“Marx remained wedded to a technologistic concept of revolution, where freedom comes through the machine”
Silvia Federici (1942-) is a feminist scholar, writer, teacher, and activist. She is a powerful critic of capitalism and the way in which it continues to enclose, or privatise, the commons to accumulate wealth in private hands.
According to her, colonial expropriation and the methodical subjugation of women, together with the appropriation of their labour, form part of this bigger picture.
She wrote in 2011: “The neo-liberal attempt to subordinate every form of life and knowledge to the logic of the market has heightened our awareness of the danger of living in a world in which we no longer have access to seas, trees, animals, and our fellow beings except through the cash-nexus”. (1)
She has also highlighted women’s role in resisting industrial capitalism and supporting the healthier alternative of subsistence farming.
In her book Caliban and the Witch, Federici rejects the conventional wisdom that a “transition to capitalism” occurred as some kind of natural social evolution.
Federici argues that capitalism was in fact the reaction of the ruling elite against their potential loss of control.
She writes: “Capitalism was the counter-revolution that destroyed the possibilities that had emerged from the anti-feudal struggle – possibilities which, if realized, might have spared us the immense destruction of lives and the natural environment that has marked the advance of capitalist relations worldwide. This much must be stressed, for the belief that capitalism ‘evolved’ from feudalism and represents a higher form of social life has not yet been dispelled”. (2)
Federici describes the Middle Ages as a period of “relentless class struggle” in which “the medieval village was the theater of daily warfare” (3)
“Everywhere masses of people resisted the destruction of their former ways of existence, fighting against land privatization, the abolition of customary rights, the imposition of new taxes, wage-dependence, and the continuous presence of armies in their neighbourhoods, which was so hated that people rushed to close the gates of their towns to prevent soldiers from settling among them”. (4)
In order to impose capitalism on the unwilling people, the power elite used what Federici terms “social enclosure”. (5) She writes: “In pursuit of social discipline, an attack was launched against all forms of collective sociality and sexuality including sports, games, dances, ale-wakes, festivals, and other group-rituals that had been a source of bonding and solidarity among workers”. (6)
“Taverns were closed, along with public baths. Nakedness was penalized, as were many other ‘unproductive’ forms of sexuality and sociality. It was forbidden to drink, swear, curse”. (7)
The rich elite tried to create “a new type of individual” (8) – a servile, malleable and thus profitable type. To this end it set out to separate us from our bodies and from our very sense of who we are, says Federici.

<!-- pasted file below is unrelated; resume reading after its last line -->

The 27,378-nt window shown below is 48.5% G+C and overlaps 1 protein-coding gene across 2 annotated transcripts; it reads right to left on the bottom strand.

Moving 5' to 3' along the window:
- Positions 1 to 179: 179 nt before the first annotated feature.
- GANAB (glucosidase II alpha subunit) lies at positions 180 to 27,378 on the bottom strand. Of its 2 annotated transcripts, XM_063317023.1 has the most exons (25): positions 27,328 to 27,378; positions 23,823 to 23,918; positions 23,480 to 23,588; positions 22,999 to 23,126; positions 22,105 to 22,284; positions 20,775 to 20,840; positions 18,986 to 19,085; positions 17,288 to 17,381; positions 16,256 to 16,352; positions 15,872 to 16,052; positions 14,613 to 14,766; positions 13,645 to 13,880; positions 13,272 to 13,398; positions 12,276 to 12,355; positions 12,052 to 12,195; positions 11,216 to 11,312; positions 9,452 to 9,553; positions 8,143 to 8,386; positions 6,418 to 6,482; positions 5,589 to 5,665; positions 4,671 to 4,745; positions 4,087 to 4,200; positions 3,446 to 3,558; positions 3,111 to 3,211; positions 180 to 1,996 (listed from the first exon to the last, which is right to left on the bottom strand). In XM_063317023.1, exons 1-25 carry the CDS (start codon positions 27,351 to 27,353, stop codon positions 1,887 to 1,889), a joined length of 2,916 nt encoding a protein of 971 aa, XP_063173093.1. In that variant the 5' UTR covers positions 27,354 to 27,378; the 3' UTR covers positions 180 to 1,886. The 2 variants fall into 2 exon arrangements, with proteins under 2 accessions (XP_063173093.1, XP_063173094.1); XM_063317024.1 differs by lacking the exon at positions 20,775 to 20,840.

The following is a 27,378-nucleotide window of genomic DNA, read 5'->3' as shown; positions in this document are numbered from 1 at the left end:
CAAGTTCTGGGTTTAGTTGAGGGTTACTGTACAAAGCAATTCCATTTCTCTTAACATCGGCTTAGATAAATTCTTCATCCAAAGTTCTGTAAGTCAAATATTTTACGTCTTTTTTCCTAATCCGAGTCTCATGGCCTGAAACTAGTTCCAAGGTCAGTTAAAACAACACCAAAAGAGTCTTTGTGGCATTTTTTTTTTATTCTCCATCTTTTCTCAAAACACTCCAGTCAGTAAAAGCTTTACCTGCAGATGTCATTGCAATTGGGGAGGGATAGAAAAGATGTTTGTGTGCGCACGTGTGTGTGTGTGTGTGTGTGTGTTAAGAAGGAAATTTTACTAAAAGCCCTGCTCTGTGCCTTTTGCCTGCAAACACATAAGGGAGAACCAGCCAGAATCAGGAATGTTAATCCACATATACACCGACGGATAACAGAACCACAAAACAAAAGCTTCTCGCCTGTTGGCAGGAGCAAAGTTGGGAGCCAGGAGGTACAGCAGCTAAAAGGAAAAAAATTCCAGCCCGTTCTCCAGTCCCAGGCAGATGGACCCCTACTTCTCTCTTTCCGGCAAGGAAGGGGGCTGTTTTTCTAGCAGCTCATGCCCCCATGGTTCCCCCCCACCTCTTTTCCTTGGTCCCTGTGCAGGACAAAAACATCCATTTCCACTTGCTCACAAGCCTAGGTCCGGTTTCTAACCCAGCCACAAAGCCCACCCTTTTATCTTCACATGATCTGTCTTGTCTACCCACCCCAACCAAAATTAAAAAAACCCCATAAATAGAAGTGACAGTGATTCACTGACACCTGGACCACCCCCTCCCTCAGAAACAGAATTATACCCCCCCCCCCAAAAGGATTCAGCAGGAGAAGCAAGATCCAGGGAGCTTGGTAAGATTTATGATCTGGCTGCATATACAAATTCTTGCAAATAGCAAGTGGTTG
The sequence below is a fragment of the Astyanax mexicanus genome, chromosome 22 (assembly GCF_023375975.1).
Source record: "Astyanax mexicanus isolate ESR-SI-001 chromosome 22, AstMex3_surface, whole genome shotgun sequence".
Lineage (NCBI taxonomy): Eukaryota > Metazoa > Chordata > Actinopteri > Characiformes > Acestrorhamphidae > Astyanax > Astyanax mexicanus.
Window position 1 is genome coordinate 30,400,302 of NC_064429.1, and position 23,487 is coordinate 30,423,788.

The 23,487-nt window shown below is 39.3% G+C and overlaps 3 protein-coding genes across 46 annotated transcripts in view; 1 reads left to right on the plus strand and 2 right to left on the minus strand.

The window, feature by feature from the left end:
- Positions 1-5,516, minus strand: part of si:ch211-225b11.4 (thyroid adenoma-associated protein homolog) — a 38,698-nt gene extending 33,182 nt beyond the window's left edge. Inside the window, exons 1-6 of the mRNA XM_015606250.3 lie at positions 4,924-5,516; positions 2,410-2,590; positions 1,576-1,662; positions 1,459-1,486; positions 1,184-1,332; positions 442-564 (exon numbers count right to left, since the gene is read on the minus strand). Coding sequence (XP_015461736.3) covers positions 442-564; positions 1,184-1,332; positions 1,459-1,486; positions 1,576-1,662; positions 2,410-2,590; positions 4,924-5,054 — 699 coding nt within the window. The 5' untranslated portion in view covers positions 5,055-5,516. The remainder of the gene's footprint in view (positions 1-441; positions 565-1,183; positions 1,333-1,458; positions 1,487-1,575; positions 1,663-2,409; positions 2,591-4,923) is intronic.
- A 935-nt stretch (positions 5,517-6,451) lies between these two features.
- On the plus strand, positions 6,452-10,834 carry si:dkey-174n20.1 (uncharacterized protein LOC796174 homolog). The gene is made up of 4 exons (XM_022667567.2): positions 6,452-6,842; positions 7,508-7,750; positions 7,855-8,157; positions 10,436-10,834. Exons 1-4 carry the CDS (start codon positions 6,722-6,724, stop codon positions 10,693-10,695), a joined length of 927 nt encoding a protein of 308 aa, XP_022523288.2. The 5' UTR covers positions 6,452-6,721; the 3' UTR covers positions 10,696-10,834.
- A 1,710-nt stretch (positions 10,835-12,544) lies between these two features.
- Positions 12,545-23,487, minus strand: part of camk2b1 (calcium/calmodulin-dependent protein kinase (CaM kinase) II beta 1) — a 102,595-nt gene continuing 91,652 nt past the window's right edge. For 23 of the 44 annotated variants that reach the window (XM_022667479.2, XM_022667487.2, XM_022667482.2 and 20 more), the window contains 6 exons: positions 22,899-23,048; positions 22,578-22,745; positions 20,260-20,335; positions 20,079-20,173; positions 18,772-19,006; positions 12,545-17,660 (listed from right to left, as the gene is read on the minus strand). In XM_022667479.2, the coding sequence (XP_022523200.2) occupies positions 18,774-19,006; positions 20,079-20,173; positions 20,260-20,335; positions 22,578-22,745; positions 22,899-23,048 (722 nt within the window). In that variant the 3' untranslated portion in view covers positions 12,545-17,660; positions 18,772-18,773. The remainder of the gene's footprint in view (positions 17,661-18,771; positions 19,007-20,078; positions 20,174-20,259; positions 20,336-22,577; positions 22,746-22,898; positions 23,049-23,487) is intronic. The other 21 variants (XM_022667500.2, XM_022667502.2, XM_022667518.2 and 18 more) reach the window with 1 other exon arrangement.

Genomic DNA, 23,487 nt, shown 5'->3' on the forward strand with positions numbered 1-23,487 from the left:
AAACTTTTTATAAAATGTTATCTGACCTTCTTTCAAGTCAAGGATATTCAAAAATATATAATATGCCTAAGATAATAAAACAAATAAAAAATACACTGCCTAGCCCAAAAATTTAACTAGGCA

“According to Max Weber, the reform of the body is at the core of the bourgeois ethic because capitalism makes acquisition ‘the ultimate purpose of life,’ instead of treating it as a means for the satisfaction of our needs; thus it requires that we forfeit all spontaneous enjoyment of life. Capitalism also attempts to overcome our ‘natural state,’ by breaking the barriers of nature and by lengthening the working day beyond the limits set by the sun, the seasonal cycles, and the body itself, as constituted in pre-industrial society”. (9)
The communal cohesion traditionally woven by, and among, women was specifically targeted by the ruling class in their efforts to disempower and enslave the common people, she explains.
This took the form of the notorious fearmongering over “witches”, resulting in the murder of untold numbers of innocent women: “The witch-hunt destroyed a whole world of female practices, collective relations and systems of knowledge that had been the foundation of women’s power in pre-capitalist Europe, and the condition for their resistance in the struggle against feudalism”. (10)
She adds: “The witch-hunt deepened the divisions between women and men, teaching men to fear the power of women, and destroyed a universe of pracices, beliefs, and social subjects whose existence was incompatible with the capitalist work discipline”. (11)
The witch hunts were thus part of the general philosophical war being waged by industrial capitalism. Writes Federici: “This is how we must read the attack against witchcraft and against that magical view of the world which, despite the efforts of the Church, had continued to prevail on a popular level through the Middle Ages. At the basis of magic was an animistic conception of nature that did not admit to any separation between matter and spirit, and thus imagined the cosmos as a living organism, populated by occult forces, where every element was in ‘sympathetic’ relation with the rest”. (12)